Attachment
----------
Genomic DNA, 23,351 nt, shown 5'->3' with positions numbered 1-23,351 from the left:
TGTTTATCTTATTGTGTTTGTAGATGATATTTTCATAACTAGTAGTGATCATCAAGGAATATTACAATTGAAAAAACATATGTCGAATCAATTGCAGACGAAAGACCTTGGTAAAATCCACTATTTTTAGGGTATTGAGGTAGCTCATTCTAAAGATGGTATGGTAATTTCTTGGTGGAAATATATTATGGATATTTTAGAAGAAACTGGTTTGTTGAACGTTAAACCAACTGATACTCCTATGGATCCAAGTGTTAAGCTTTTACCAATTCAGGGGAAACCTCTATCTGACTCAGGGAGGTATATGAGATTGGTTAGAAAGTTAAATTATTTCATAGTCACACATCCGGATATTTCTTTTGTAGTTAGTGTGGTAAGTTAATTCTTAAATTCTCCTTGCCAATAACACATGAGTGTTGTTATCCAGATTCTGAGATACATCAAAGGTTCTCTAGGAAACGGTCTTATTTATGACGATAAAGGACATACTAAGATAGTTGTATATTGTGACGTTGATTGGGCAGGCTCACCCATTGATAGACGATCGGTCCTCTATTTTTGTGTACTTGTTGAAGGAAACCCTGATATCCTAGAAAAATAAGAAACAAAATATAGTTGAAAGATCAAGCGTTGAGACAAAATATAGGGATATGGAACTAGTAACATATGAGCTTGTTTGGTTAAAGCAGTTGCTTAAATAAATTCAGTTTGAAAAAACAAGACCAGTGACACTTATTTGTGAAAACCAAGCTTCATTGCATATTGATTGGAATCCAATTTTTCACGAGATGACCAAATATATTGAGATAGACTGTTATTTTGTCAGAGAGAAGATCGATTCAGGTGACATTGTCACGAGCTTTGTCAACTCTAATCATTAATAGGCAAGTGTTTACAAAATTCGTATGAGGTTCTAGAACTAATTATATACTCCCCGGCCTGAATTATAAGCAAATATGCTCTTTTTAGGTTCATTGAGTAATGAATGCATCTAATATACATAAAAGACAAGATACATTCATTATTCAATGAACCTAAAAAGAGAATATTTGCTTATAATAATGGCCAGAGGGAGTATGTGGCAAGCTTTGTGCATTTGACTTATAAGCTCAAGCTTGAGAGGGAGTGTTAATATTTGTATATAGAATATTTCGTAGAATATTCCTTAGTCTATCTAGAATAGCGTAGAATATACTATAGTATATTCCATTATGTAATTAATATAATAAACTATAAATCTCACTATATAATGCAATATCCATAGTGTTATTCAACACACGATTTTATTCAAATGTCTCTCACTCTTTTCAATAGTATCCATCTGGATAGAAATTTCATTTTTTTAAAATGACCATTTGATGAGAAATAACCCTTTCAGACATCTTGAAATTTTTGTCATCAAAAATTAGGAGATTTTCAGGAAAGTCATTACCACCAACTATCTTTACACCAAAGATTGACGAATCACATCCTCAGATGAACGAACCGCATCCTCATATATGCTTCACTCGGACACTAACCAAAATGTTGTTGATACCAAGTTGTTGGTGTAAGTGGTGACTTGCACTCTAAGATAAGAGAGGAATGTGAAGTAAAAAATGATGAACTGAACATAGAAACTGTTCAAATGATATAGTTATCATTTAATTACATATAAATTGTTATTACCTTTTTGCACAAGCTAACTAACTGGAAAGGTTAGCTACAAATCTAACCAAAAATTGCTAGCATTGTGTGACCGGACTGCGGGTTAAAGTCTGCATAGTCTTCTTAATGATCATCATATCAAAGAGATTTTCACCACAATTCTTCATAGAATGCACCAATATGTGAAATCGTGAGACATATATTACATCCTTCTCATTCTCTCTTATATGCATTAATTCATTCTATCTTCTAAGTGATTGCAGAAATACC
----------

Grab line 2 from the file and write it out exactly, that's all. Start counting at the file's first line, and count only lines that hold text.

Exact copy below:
TGTTTATCTTATTGTGTTTGTAGATGATATTTTCATAACTAGTAGTGATCATCAAGGAATATTACAATTGAAAAAACATATGTCGAATCAATTGCAGACGAAAGACCTTGGTAAAATCCACTATTTTTAGGGTATTGAGGTAGCTCATTCTAAAGATGGTATGGTAATTTCTTGGTGGAAATATATTATGGATATTTTAGAAGAAACTGGTTTGTTGAACGTTAAACCAACTGATACTCCTATGGATCCAAGTGTTAAGCTTTTACCAATTCAGGGGAAACCTCTATCTGACTCAGGGAGGTATATGAGATTGGTTAGAAAGTTAAATTATTTCATAGTCACACATCCGGATATTTCTTTTGTAGTTAGTGTGGTAAGTTAATTCTTAAATTCTCCTTGCCAATAACACATGAGTGTTGTTATCCAGATTCTGAGATACATCAAAGGTTCTCTAGGAAACGGTCTTATTTATGACGATAAAGGACATACTAAGATAGTTGTATATTGTGACGTTGATTGGGCAGGCTCACCCATTGATAGACGATCGGTCCTCTATTTTTGTGTACTTGTTGAAGGAAACCCTGATATCCTAGAAAAATAAGAAACAAAATATAGTTGAAAGATCAAGCGTTGAGACAAAATATAGGGATATGGAACTAGTAACATATGAGCTTGTTTGGTTAAAGCAGTTGCTTAAATAAATTCAGTTTGAAAAAACAAGACCAGTGACACTTATTTGTGAAAACCAAGCTTCATTGCATATTGATTGGAATCCAATTTTTCACGAGATGACCAAATATATTGAGATAGACTGTTATTTTGTCAGAGAGAAGATCGATTCAGGTGACATTGTCACGAGCTTTGTCAACTCTAATCATTAATAGGCAAGTGTTTACAAAATTCGTATGAGGTTCTAGAACTAATTATATACTCCCCGGCCTGAATTATAAGCAAATATGCTCTTTTTAGGTTCATTGAGTAATGAATGCATCTAATATACATAAAAGACAAGATACATTCATTATTCAATGAACCTAAAAAGAGAATATTTGCTTATAATAATGGCCAGAGGGAGTATGTGGCAAGCTTTGTGCATTTGACTTATAAGCTCAAGCTTGAGAGGGAGTGTTAATATTTGTATATAGAATATTTCGTAGAATATTCCTTAGTCTATCTAGAATAGCGTAGAATATACTATAGTATATTCCATTATGTAATTAATATAATAAACTATAAATCTCACTATATAATGCAATATCCATAGTGTTATTCAACACACGATTTTATTCAAATGTCTCTCACTCTTTTCAATAGTATCCATCTGGATAGAAATTTCATTTTTTTAAAATGACCATTTGATGAGAAATAACCCTTTCAGACATCTTGAAATTTTTGTCATCAAAAATTAGGAGATTTTCAGGAAAGTCATTACCACCAACTATCTTTACACCAAAGATTGACGAATCACATCCTCAGATGAACGAACCGCATCCTCATATATGCTTCACTCGGACACTAACCAAAATGTTGTTGATACCAAGTTGTTGGTGTAAGTGGTGACTTGCACTCTAAGATAAGAGAGGAATGTGAAGTAAAAAATGATGAACTGAACATAGAAACTGTTCAAATGATATAGTTATCATTTAATTACATATAAATTGTTATTACCTTTTTGCACAAGCTAACTAACTGGAAAGGTTAGCTACAAATCTAACCAAAAATTGCTAGCATTGTGTGACCGGACTGCGGGTTAAAGTCTGCATAGTCTTCTTAATGATCATCATATCAAAGAGATTTTCACCACAATTCTTCATAGAATGCACCAATATGTGAAATCGTGAGACATATATTACATCCTTCTCATTCTCTCTTATATGCATTAATTCATTCTATCTTCTAAGTGATTGCAGAAATACC